I’ve watched Tony Stewart race for more than 10 years (my husband is a big racing fan) and I don’t think he, or any driver would deliberately “buzz” a driver outside their car. It’s unthinkable. For a sports analogy, it’s like a major league pitcher throwing at the head of someone not wearing a batting helmet. These particular cars are like mid- engine sports cars, you steer, in part, by acceleration, sliding on wet dirt. Also, Stewart was badly injured last year (compound leg fracture) driving one of these cars, he knows as much as anyone what can go wrong. Many of the people writing or commenting about this were particularly I’ll-informed about NASCAR in general and Sprint cars in particular. No one I’ve read who is knowledgable about NASCAR believes Stewart was trying to scare Kevin Ward and those who know Stewart say that he is grieving rather than hiding. Racing is far safer than it was before Dale Earnhardt was killed racing at Daytona, but it is still a dangerous pursuit. This was a terrible tragedy but, I believe, and accidental one. So a comparison with deliberate infanticide is over the top, I think.

  • Robin

    I’ll defer to your superior knowledge of Tony Stewart, Barbara. The question, as I understand it, is whether Stewart accelerated when he saw Ward on the track. Some people argue that he should have been able to see him, others the opposite–but that if he saw him, he should have done more to avoid him. That’s what led me to imagine he just wanted to scare him. But I freely admit that I’m just speculating.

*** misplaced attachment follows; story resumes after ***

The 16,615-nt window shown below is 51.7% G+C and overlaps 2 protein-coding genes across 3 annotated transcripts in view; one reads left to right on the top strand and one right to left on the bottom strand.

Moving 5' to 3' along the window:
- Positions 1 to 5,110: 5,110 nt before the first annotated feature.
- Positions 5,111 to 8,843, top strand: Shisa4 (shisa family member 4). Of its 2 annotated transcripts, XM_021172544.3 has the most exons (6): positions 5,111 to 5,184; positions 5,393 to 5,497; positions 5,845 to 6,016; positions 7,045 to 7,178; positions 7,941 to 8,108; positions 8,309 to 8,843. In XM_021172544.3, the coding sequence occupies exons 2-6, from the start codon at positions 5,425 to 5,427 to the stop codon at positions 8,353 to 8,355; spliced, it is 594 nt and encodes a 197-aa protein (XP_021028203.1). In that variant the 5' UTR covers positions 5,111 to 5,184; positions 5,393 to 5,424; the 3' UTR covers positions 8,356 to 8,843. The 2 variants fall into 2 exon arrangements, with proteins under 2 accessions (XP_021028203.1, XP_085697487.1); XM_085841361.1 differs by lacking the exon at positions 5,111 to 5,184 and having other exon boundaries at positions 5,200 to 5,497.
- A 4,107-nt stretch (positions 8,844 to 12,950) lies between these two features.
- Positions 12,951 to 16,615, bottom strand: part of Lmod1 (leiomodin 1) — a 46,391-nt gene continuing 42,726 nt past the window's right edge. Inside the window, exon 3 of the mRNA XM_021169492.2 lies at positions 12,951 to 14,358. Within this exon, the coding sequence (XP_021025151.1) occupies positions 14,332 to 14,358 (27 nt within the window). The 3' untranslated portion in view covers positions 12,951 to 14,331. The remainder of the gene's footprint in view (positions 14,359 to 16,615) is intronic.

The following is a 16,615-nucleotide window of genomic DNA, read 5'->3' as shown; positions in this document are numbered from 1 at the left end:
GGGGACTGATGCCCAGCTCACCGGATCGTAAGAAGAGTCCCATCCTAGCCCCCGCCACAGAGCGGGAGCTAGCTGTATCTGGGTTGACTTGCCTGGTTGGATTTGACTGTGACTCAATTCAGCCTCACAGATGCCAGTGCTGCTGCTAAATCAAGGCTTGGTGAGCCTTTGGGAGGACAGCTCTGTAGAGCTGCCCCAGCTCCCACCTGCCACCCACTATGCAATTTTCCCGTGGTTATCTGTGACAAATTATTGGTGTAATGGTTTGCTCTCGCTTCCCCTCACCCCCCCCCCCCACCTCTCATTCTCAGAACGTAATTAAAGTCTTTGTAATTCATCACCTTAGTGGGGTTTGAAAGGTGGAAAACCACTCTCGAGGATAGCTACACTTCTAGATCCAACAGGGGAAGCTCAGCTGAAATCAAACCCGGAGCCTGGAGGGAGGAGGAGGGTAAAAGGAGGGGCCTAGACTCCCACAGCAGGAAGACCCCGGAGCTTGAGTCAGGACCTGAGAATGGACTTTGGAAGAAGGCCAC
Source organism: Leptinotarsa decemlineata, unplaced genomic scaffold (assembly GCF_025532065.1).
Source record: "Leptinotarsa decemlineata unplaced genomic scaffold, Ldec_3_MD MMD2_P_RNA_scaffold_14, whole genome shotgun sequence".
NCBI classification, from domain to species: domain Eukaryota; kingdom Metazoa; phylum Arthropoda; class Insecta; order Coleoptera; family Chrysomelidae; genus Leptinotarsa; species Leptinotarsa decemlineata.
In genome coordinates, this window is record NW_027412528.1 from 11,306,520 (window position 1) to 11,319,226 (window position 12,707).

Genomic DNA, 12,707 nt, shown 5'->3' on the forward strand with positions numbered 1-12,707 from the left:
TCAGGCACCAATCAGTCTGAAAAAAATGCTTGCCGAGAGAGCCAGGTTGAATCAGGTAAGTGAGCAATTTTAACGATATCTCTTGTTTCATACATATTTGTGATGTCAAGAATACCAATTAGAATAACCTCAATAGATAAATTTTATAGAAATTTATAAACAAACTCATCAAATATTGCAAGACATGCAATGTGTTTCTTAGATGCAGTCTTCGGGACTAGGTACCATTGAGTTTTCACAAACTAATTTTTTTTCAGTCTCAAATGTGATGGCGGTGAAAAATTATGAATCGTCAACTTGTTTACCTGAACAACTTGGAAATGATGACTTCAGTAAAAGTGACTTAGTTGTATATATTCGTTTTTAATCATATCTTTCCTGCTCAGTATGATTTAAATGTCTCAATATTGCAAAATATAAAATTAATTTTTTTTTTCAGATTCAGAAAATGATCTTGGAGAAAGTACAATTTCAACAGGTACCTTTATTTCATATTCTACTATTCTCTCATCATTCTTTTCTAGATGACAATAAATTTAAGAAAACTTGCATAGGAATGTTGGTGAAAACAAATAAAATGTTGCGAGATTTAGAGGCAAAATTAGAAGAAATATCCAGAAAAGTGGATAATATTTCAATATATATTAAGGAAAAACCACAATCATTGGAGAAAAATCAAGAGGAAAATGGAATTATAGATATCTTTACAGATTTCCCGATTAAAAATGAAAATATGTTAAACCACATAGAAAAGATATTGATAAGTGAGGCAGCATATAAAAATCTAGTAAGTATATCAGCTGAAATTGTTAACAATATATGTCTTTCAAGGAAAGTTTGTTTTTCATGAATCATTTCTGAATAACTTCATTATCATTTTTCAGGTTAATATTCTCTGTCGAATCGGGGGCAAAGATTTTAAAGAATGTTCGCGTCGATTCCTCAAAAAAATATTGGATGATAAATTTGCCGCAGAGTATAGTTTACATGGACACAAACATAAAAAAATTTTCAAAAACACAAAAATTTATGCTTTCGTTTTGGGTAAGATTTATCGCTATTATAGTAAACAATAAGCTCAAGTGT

If the speculation has any truth in it, however, then I’m not accusing Cabot of Abby’s infanticide but rather of his putting down his upstart son when he dares to confront his dominating father. I was imagining an Oedipal relationship, a veteran-rookie relationship, between Stewart and Ward. Mythical archetypes have deep explanatory power. Having said that, however, if the myth is misapplied, then the wrong lessons are learned.

  • Barbarabweaver

    I understand the Oedipal reference but thought the infanticide muddied the waters a bit. I only saw the video once, since I found it so disturbing. But when cars are under caution, they are closely bunched together and their ability to maneuver and to see ahead is limited. Also, several drivers have commented that it was unclear to them what happened. A friend of Kevin Ward’s said he didn’t see any intent to get close by Stewart, just “steering by acceleration”. There was an especially insightful piece on ESPN.com where a columnist who has worked in the pits talked about taking his young daughter to a race and visiting the an empty pit during a face and being appalled by how dangerous it was. He got her out quickly but talks about how you forget the danger. Familiarity breeding contempt or, at least, disregard. Like working high iron. A friend of my husband who did that said after 5 stories it doesn’t matter, a slip and you die. (This was before safety gear which is now standard as I understand it.) I only wish Kevin Ward had completely imitated Stewart and thrown his helmet at him! I think we talk about Oedipus issues without fully appreciating that the “resolution” can involve fatalities.

  • Robin Bates

    This is very useful, Barbara. If Stewart had no intent to send a message to Ward and the death was only the result of what Thomas Hardy calls “crass casualty,” then there’s no O’Neillian or Oedipal or any other kind of drama. Life, unlike literature, often fails to provide all the facts that one needs.

  • Robin

    This is very useful, Barbara. If Stewart had no intent to send a message to Ward and the death was only the result of what Thomas Hardy calls “crass casualty,” then there’s no O’Neillian or Oedipal or any other kind of drama. Life, unlike literature, often fails to provide all the facts that one needs.